My friends and I hated A Nightmare On Elm Street 2: Freddy's Revenge when it was released in 1985. For starters, it seemed to throw out the imaginative ground rules set up by Wes Craven's original; Freddy was flesh and blood for large parts of the action, possessing bodies, crashing pool parties, slipping in and out of the real world willy-nilly. Horror fans like rules! The film faltered elsewhere: its protagonist Jesse (Mark Patton) was not the resourceful hero that Heather Langenkamp's Nancy was, and Craven's nightmare-logic imagery was sorely missed. (In fact, Craven was not involved at all, and a fiercely loyal horror fanbase took umbrage at the interlopers.)
On top of all that, we kind of snickered at the gay vibe that seemed to flow through Elm Street 2. As suburban white boys in 1980s New Jersey, homophobia was de rigeur, "faggot" was part of our daily lexicon, and AIDS was something that happened to actors on TV-movies. So of course a horror film trading in themes of closeted shame and gay panic was going to sort of fly right over our heads. But my youthful dismissal of what was going on under the surface of this film is what makes Scream, Queen! My Nightmare On Elm Street such a fascinating project. One of the most powerful things movies can do is to allow us new perspectives, and to let us experience the familiar from another point of view. And I don't think I'd be as taken with this project as I am if not for my experience with the film as a teen.
If you've seen A Nightmare On Elm Street 2, you know there's a ton of subtext that barely qualifies as "sub", but according to this Kickstarter project's excellent pitch video, there's more to it than even its creators knew. Scream, Queen! promises to delve into lead actor Mark Patton's journey from a closeted actor in the '80s, sweating bullets through a role that he feared would expose his true self to the world, to a 21st century advocate for gay rights, sharing his story with a new generation while reconciling his experience with an acting gig that upended his life for years afterward.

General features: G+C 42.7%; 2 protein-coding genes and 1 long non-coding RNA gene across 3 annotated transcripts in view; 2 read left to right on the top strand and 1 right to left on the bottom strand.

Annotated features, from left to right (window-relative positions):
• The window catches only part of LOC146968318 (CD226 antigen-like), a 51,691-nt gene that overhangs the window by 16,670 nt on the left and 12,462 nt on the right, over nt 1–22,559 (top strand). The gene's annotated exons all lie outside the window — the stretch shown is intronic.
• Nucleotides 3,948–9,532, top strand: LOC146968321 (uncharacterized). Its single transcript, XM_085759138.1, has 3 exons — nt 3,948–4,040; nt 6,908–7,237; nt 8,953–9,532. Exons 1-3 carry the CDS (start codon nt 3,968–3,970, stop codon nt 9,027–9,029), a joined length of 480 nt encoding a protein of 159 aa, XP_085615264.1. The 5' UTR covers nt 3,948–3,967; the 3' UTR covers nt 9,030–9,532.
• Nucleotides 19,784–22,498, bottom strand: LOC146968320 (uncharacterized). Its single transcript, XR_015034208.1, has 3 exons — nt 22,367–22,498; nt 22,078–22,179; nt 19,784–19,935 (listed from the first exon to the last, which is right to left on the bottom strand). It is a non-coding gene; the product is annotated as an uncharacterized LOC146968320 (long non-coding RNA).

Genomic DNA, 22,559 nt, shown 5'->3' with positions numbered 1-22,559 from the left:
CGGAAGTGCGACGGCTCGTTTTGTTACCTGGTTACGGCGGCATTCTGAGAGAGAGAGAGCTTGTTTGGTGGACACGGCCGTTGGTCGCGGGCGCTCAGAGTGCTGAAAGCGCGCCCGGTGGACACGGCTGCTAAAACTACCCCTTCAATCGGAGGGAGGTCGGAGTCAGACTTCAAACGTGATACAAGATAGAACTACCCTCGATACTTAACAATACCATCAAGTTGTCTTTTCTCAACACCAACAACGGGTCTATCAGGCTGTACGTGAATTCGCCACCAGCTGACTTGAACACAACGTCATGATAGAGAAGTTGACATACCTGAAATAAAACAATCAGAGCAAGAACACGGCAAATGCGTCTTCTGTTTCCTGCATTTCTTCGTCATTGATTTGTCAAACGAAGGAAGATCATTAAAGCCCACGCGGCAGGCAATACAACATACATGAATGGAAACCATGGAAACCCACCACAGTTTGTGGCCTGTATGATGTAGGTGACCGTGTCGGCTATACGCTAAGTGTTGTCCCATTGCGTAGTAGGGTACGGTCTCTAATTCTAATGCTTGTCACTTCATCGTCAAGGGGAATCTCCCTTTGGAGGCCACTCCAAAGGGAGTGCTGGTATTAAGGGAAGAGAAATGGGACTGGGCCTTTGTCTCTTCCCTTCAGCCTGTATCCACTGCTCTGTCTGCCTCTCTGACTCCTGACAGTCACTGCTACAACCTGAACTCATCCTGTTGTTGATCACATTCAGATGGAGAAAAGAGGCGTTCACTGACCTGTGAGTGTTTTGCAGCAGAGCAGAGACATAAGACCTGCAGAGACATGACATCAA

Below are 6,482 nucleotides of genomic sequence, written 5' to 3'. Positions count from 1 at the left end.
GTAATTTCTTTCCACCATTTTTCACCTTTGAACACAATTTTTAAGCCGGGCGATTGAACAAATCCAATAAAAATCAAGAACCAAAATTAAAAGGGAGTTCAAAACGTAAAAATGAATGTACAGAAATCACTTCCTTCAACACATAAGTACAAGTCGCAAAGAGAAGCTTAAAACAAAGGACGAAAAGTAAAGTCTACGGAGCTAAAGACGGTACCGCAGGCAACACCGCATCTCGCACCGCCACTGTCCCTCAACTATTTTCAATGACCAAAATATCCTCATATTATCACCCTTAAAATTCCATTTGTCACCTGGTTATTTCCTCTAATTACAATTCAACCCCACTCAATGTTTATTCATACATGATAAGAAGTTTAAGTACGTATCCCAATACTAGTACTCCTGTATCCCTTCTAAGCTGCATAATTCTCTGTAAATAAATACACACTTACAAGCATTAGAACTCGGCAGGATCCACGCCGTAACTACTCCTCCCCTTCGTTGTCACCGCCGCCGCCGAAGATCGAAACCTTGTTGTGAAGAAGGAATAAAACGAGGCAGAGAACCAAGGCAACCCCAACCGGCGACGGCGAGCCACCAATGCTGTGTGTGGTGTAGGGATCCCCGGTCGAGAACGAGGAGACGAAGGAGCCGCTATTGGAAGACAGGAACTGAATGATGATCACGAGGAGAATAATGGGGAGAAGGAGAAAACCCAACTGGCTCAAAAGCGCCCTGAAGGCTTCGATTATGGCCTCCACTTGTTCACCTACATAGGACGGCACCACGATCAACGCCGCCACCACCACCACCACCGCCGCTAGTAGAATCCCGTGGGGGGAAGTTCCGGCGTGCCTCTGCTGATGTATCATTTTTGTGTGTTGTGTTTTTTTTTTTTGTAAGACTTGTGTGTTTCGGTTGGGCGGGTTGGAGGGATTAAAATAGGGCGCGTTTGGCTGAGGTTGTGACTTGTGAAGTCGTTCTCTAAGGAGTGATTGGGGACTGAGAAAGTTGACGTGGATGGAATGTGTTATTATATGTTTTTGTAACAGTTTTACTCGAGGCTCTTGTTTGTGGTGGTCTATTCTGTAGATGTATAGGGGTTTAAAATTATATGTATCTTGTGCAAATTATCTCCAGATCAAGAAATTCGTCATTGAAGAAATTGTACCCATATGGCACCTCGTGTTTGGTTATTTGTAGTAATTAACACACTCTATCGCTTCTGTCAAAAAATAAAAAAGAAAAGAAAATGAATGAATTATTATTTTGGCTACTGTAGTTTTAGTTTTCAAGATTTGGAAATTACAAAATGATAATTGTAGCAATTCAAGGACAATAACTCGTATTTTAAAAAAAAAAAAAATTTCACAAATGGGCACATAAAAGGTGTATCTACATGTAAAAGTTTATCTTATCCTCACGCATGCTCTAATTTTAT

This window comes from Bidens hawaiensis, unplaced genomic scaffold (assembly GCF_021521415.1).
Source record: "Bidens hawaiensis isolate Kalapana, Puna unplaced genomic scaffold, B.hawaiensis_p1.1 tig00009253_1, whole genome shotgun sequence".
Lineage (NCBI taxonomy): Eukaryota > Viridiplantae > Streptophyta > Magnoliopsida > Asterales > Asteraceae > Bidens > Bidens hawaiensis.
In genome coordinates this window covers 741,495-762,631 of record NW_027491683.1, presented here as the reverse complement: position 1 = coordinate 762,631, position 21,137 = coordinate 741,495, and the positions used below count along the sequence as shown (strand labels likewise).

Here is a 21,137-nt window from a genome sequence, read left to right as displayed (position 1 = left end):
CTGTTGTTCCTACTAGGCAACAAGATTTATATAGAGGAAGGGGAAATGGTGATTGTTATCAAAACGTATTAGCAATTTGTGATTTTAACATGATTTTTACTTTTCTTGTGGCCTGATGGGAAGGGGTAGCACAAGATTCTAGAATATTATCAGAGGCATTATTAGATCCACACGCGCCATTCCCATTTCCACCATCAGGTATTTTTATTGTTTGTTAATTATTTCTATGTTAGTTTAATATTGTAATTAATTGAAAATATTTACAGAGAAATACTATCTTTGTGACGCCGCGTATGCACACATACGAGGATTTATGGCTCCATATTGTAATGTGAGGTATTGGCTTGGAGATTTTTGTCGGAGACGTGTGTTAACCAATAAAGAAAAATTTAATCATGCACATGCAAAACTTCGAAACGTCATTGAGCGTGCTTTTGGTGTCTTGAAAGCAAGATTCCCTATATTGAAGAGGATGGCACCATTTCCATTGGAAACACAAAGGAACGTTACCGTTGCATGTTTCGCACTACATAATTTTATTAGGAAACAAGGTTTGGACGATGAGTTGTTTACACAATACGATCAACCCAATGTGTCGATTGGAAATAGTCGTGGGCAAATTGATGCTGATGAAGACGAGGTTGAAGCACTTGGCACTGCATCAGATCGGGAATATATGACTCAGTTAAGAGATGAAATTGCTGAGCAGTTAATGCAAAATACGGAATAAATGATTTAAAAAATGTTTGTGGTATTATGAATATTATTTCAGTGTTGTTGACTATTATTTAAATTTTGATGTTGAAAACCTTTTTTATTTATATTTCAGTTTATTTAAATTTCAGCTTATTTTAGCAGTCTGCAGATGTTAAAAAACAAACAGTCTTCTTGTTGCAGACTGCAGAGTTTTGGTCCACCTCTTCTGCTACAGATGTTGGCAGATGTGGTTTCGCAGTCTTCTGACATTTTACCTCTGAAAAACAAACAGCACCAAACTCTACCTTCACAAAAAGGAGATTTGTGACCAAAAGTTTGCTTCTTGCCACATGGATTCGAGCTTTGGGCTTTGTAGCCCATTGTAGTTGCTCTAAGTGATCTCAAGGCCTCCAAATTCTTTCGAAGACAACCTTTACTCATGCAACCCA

But I think what I'm most excited here about is the way the film presents the phenomenon - glimpsed in the pitch video - of A Nightmare On Elm Street 2 becoming an iconic gay film for a generation raised on it. In my experience horror fans can be a pretty bigoted, close-minded bunch of Red Staters, so seeing out-and-proud dudes openly celebrating the gayest aspects of this film is an encouraging eye-opener. Organic, grass-roots developments like this fascinate me in film, and to think of Elm Street 2 joining the ranks of classic "gay subtext" films like Rebel Without A Cause, All That Heaven Allows and Top Gun puts a smile on my face.
We don't normally cover Kickstarter projects on BMD, but this looks like a fascinating and important topic, one that's well-told, and after donating, I figured I'd put my mouth where my money is. You can do the same here.